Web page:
I have always been an introverted-extrovert kind of person. During my early teens I wouldn’t speak much at home but in school I was quite the talkative showgirl. When I look back it seems so paradoxical, almost as if I suffer from a split personality. Somehow my earliest childhood memories are of my loving to be on stage. I remember when I was in the 12th grade, I cajoled my teacher to include me in a singing competition since I had never ever sung live on stage and I was persistent in my effort for over 4-5 years and eventually she gave up and she said ‘okay its your last year why don’t you go do it ‘and of course in the process I realized what a bad singer I was. But just the sheer joy of being on stage, performing to a live audience and entertaining people is what stirred me at a deeper level. I think on the other hand my reserved side allows me to study people and their nuances and store all those observations in my memory data bank which helps me create great content. I wouldn’t speak much at home, but you know when I did, it was just 2 punch lines and everybody would either laugh or get awkward. I think I always knew that I was born to entertain, and it was my destiny’s calling. I would always get jealous seeing child actors on newspapers and television and I was like ‘oh my God, I am a child, and I could be an actor, living my dream life but I’m still stuck here’.
Do you feel what you do can inspire and impact the world? Please elaborate.
Of course, I think anybody with a decent following on social media has the potential to positively impact the community. Content creators enjoy a certain reach and it’s so important to handle that responsibility meticulously and the kind of message that you’re putting out needs to be respectful of certain socially expected parameters and mindful of the basic laws of the universe. It’s better to say nothing, then to say something stupid something that is going to just bring out the worst in people or send out misleading signals. I feel like the amount of content that audiences are consuming these days can trigger positive change if it’s done in the right manner. I feel strongly about a lot of topics, and I make sure that my platform is a reflection of that in some way. With content creators as opposed to film stars and celebrities, there is a direct engagement with audiences and a more one-on-one connection and hence content creators stand at a more leveraged position to influence audiences positively. I love body positivity as a topic.
Who were your fashion icons growing up?
Any fashion events that you envisage yourself at in the future to represent the brown renaissance? I think a lot of my inspiration came from the indie pop movement of the 1900s and the 2000’s. I started watching Hollywood movies and a lot of my inspiration started coming from the Bollywood Hollywood section in glossies and I made cutouts of the media, the models, the people. Then came Disney Channel and FTV and I used to watch those when my mom was away at work. I would love to represent India at the Paris, New York and London runways and walk for Indian designers who are using sustainable fabrics and indigenous designs and helping skilled artisans make a living in India. I love Madhu Sapre, Naomi Campbell, Tyra Banks, Cindy Crawford.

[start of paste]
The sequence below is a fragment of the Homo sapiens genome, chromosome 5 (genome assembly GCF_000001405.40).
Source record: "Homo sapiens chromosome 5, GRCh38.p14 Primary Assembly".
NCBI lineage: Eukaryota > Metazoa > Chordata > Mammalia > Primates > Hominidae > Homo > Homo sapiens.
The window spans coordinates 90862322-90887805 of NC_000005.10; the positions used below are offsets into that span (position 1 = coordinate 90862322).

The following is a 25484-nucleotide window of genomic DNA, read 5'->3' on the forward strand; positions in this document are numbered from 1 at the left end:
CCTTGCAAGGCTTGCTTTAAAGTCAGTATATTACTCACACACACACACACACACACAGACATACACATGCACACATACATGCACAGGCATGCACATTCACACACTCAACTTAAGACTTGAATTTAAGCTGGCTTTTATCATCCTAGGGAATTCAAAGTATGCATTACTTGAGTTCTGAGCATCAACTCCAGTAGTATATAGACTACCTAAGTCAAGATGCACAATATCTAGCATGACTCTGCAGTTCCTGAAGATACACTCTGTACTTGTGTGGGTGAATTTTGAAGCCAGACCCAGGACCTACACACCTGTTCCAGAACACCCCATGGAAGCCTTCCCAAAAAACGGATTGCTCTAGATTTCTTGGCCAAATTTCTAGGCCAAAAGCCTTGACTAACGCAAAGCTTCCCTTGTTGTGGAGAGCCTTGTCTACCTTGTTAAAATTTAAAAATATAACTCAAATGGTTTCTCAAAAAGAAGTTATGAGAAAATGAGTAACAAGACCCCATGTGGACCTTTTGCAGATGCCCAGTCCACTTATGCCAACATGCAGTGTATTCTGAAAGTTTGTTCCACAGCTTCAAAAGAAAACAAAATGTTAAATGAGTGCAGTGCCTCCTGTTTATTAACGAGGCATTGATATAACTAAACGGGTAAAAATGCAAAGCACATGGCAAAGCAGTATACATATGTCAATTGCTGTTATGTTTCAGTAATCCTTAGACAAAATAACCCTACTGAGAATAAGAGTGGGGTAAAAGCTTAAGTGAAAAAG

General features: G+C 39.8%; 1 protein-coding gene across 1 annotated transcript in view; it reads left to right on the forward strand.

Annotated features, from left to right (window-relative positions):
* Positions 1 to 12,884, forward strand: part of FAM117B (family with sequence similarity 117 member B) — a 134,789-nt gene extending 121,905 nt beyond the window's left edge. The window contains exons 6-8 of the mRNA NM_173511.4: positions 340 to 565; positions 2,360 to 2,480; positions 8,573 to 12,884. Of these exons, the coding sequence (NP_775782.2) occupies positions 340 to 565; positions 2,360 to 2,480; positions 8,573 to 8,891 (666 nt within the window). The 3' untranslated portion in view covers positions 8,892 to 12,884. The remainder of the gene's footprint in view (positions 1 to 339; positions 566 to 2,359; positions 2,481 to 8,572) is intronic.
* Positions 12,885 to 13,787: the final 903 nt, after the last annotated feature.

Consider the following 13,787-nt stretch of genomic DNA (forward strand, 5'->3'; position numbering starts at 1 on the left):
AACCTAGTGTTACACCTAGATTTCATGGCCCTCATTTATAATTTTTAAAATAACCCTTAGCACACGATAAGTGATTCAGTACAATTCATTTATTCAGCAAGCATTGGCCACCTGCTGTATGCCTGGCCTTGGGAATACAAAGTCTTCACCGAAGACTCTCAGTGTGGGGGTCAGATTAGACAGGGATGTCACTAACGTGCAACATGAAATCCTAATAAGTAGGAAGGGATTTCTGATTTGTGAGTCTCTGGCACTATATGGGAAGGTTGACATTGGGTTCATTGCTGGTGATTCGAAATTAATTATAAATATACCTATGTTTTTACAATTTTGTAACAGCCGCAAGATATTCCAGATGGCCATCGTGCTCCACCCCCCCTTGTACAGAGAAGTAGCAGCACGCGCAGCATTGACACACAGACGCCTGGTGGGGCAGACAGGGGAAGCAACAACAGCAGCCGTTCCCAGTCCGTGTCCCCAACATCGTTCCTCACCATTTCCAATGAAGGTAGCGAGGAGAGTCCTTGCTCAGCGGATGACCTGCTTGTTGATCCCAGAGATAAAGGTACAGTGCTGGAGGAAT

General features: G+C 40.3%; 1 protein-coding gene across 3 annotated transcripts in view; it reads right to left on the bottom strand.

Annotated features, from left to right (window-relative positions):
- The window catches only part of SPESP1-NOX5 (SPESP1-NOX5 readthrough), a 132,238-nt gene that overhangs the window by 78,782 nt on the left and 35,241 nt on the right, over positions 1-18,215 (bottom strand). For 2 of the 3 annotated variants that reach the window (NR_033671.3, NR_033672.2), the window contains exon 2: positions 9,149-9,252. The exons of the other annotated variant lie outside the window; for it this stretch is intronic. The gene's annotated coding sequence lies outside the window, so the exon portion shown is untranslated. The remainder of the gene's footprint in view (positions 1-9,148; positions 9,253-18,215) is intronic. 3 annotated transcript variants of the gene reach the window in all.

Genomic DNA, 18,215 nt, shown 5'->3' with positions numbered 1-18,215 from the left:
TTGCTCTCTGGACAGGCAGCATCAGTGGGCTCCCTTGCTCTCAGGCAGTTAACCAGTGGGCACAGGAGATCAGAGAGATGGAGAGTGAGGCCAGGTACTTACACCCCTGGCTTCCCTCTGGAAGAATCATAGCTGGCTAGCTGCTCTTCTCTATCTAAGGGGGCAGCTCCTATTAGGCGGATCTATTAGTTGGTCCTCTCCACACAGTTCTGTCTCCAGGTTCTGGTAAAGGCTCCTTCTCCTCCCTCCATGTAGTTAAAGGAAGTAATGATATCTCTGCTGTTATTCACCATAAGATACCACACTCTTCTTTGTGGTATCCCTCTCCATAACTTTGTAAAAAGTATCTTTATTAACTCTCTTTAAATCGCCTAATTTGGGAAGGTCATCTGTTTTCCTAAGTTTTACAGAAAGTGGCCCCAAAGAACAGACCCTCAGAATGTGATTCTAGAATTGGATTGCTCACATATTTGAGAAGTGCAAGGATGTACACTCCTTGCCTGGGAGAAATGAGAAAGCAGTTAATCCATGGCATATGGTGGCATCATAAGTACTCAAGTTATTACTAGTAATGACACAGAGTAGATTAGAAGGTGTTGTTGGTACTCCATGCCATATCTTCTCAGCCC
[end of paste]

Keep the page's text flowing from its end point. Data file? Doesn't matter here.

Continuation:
As you started a style blog in college, what were some of your favorite pieces of clothing in your early years?
Yeah, it was called Spill The Sass. I love blogging on T-shirts because there are so many ways that you could style a basic white T-shirt. Another blog I enjoyed back in the day was 5 ways to style maxi skirts. If I had to choose two pieces of clothing it would be a T-shirt and jeans!
How has your style evolved over the years?
It’s evolved from minimalistic and pocket friendly to being experimental and qualitative. The more I visited fashion weeks and events, the greater I experimented with outfit ideas that I curated personally. Over the years, I’ve started leaning more towards keeping it classy, chic and comfortable.
Tell us about your favorite online character since you make a bunch of them?
My favorite online character of mine would be Raju Ki Mummy because it’s based on my own mother.
If you could collaborate with anyone in the world, who would it be and why?
I would love to collaborate with Jenna Marbles. I love her to death. I discovered her few years ago and I would love to meet her in person. I mean she’s just a person who if I meet, I will just start sobbing like a child.
Have you faced adversity in your field? How have you risen from it?
Adversities are just an everyday fact of life but I like to believe my dreams and goals are bigger than my fears and setbacks. I know at the end of the day I want to be something; I want to give back and quitting isn’t the solution. Every time I face a creative block, I just tell myself this ‘get up and get to work, there are many who look up to you, you can’t disappoint them’. Also, the support from family, friends is nothing less than therapeutic especially when you’re having that typical bad day. I run towards therapy when I hit rock bottom, which happens quite often. We often feel burnt out, exhausted, tired, and just sad. I’ve been taking therapy for the last two years. It’s been beneficial. I’m not saying all my problems have vanished; that’s not how it works. It’s a continuous journey and a continuous process, but I think therapy is my mantra.
You recently turned into an entrepreneur with your own line of candles. Tell us more on what drove this decision and are there any other lifestyle products you will be launching?